Allergens are everywhere. Sneezing is not always the symptom of a cold! Sometimes, it is an allergic reaction to something in the air. Health experts estimate that 35 million Americans suffer from upper respiratory tract symptoms that are allergic reactions to airborne allergens. Pollen allergy, commonly called hay fever, is one of the most common chronic diseases in the United States. Worldwide, airborne allergens cause the most problems for people with allergies. And respiratory symptoms of asthma, which affect approximately 11 million Americans, are often provoked by airborne allergens. (National Institute of Allergy and Infectious Diseases 2003).

Allergens are everywhere, Sneezing, Indoor Air Quality

Allergens are everywhere! Except in the most restrictive of environments (e.g., an environmentally controlled, filtered bubble enclosure), allergens are everywhere, and the most commonly recognized allergens are pollen grains and fungal spores. Pollen grains are the male reproductive cells that are dispersed by plants to fertilize the female flower of the species. In 2017, 8.2 percent of adults (over the age of 18) and 8.4 percent of children (under the age of 18) in the United States were diagnosed with “hay fever” due to airborne pollen (Centers for Disease Control and Prevention 2017). Pollen is typically an outdoor allergen but may affect the indoor air when captured and retained within a building HVAC (heating, ventilation, and air conditioning) system.

Fungal spores, as presented herein, include all forms of fungal spores (e.g., mold spores, mushroom basidiospores, and slime molds). Spores are reported to affect more than 20 percent of the U.S. population a number that is purely speculative. The actual number is unknown! Pollen grains and spores must be airborne in order to cause respiratory allergy symptoms, and the total exposures will affect people differently. The higher the exposures, the greater is the number of people affected. Their impact is irrespective of viability, their ability to grow. Nonviable molds may cause allergy symptoms as well as the viable molds they merely stop reproducing and growing. All molds dead or alive are allergens!

The size, shape, and density of the airborne allergens affect their aerodynamic properties, while air humidity, wind direction, wind velocity, and obstructions affect their travel path as well as their travel distance. Temperature, soil types, and altitude may also impact the quantity of airborne allergens. The size of fungal spores ranges from 1 to more than 500 microns in diameter/length, but those that are typically airborne range in size from 1 to 60 microns.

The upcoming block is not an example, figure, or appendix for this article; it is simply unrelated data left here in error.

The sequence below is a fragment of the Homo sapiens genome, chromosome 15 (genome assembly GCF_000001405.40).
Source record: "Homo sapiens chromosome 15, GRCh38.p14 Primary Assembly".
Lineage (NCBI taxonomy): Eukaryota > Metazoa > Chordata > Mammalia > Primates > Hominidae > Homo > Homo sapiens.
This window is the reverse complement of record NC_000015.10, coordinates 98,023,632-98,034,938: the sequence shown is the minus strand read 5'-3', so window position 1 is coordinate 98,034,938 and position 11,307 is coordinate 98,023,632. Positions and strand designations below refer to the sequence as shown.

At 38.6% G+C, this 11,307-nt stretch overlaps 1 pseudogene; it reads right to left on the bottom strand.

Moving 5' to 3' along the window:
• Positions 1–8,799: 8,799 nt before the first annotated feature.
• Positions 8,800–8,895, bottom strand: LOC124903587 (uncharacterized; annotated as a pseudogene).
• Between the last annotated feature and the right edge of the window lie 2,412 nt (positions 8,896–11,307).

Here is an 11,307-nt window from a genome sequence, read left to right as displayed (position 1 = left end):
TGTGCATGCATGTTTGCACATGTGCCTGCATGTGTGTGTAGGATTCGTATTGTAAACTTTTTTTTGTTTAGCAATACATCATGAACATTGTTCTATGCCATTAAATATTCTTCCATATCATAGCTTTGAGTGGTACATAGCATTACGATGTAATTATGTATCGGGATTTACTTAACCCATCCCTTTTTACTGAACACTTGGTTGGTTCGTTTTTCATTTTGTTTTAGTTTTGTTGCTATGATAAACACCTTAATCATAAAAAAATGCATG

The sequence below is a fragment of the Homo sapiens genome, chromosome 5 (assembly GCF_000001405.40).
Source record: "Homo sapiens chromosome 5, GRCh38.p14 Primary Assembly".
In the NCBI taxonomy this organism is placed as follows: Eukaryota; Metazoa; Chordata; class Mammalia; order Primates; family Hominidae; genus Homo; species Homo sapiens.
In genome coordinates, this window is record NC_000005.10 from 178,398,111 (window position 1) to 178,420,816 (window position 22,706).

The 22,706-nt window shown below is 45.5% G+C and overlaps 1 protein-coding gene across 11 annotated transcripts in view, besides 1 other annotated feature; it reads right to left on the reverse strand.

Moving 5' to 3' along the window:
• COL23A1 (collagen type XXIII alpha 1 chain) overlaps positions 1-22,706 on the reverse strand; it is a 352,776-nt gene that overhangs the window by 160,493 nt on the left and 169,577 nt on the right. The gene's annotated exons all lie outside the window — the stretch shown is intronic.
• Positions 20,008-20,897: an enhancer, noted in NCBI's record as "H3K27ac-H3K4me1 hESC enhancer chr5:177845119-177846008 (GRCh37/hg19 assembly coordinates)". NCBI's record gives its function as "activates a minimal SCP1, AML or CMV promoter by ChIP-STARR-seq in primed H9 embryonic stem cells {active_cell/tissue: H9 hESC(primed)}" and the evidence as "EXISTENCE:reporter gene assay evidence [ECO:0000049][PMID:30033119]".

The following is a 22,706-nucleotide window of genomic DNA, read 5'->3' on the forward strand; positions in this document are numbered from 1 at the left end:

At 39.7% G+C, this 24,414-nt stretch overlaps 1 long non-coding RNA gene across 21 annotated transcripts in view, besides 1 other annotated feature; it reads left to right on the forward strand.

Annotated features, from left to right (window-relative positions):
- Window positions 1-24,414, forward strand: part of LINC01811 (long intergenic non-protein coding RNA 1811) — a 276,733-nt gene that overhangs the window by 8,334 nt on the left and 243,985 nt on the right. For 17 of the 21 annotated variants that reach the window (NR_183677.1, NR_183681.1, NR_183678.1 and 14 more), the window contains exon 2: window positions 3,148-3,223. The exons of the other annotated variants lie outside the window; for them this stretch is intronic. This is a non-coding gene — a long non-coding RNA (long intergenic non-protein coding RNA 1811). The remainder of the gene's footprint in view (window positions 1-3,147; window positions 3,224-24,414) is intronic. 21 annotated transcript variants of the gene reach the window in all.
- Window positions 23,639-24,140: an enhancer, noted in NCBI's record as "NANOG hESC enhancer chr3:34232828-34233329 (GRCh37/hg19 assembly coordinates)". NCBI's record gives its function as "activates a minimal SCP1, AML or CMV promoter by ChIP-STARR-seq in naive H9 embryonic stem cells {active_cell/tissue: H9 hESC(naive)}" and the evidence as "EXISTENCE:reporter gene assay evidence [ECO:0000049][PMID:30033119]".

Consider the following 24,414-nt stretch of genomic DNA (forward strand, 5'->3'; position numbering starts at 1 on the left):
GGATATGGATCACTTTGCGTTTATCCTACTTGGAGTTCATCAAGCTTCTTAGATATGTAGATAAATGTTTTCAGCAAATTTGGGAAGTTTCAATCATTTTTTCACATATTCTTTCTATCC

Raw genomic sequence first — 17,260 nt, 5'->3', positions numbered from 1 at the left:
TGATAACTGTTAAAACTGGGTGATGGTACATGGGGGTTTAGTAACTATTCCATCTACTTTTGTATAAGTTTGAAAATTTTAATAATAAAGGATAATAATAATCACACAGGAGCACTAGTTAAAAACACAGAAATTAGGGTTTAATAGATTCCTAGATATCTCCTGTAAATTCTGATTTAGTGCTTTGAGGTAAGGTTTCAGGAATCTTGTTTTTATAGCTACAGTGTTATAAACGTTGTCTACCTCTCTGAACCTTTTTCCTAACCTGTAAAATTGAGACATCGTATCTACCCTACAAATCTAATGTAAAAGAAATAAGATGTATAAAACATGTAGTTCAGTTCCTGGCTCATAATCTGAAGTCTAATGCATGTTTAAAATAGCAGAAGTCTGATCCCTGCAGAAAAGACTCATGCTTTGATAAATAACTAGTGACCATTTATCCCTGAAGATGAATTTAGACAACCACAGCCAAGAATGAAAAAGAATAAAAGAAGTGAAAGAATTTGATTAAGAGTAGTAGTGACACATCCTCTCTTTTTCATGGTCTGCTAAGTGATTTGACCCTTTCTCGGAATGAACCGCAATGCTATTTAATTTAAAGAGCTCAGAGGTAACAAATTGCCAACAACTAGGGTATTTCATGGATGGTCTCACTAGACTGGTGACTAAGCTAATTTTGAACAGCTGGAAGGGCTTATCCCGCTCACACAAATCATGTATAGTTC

The Cladosporium mold spores typically range between 4 and 20 microns in length. Alternaria spores are around 30 microns in length (ranging from 8 to 500 microns), and Aspergillus/Penicillium spores are around 1 micron in diameter. It should be noted that some spore-producing bacteria are also on the order of 1 micron in size and may appear microscopically to be mold spores and cannot be differentiated without growing the spores in nutrient agar. for differentiation between two molds of similar spore size and shape.

Pollen grains are typically denser and, on average, larger in size than the fungal spores. They range from 14 microns (for stinging nettle) to more than 100 microns in diameter. Tree and weed pollen are more variable. Most, however, fall between 20 and 60 microns. Red cedar and western ragweed pollen are on the low end, around 20 to 30 microns. Scots pine and Carolina hemlock are between 55 and 80 microns. Cedar pollen is around 30 microns in diameter. Giant ragweed pollen grains are around 18 microns in diameter, and noble fir pollen is around 140 microns.

Plant pollen is generally more complicated in design than are the spores. They tend to be spherical or elliptical with surface structures and/or pores, and the interior portions typically have a recognizable arrangement. They may be lobed with a smooth surface or spherical with spicules.

Spore-Producing Fungi and Bacteria Both fungi and fungi-like bacteria produce allergenic spores. Although the most commonly encountered spores in indoor air quality are mold spores, other fungal spores and bacterial spores can and frequently do contribute to the total airborne spore count. Fungi Fungi, numbering more than 100,000 different species, are neither plant nor animal. Lacking in chlorophyll (plant-like) and typically not motile (an animal characteristic), they belong to a kingdom of their own. T

The fungi kingdom consists of molds, yeasts, mushrooms, rusts, smuts, slime holds, and yeasts. Whereas yeasts are single-celled organisms, molds grow into long, tangled strands of cells that multiply, forming visible colonies of varying size, shape, texture, and diameter. Some fungi form complex fruiting bodies that are composed of tightly compacted masses of mold-like filaments and are clearly visible to the naked eye (e.g., mushrooms).

Mold spores are the most commonly referred to fungi. Their cell wall and protective spore surface are composed of polysaccharides (e.g., cellulose) and glucose units containing amino acids (e.g., chitin). The cellulose component is plant-like, and the chitin component is animal-like. It is the outer protective surface of the mold, spores, and growth structures that is thought to be that which elicits an allergic reaction.

For this reason, spores are generally implicated in most allergic conditions; however, sections of the growth structures can be allergenic as well. Mold reproduction involves the release of thousands of allergenic spores, each having the ability to reproduce long, thread-like hyphae that continue to branch and form mycelia. The mycelium, in turn, attaches to a nutrient substrate and grows. As long as the mycelia have nutrients and room to grow, a single mycelium may theoretically expand to a diameter of 50 feet.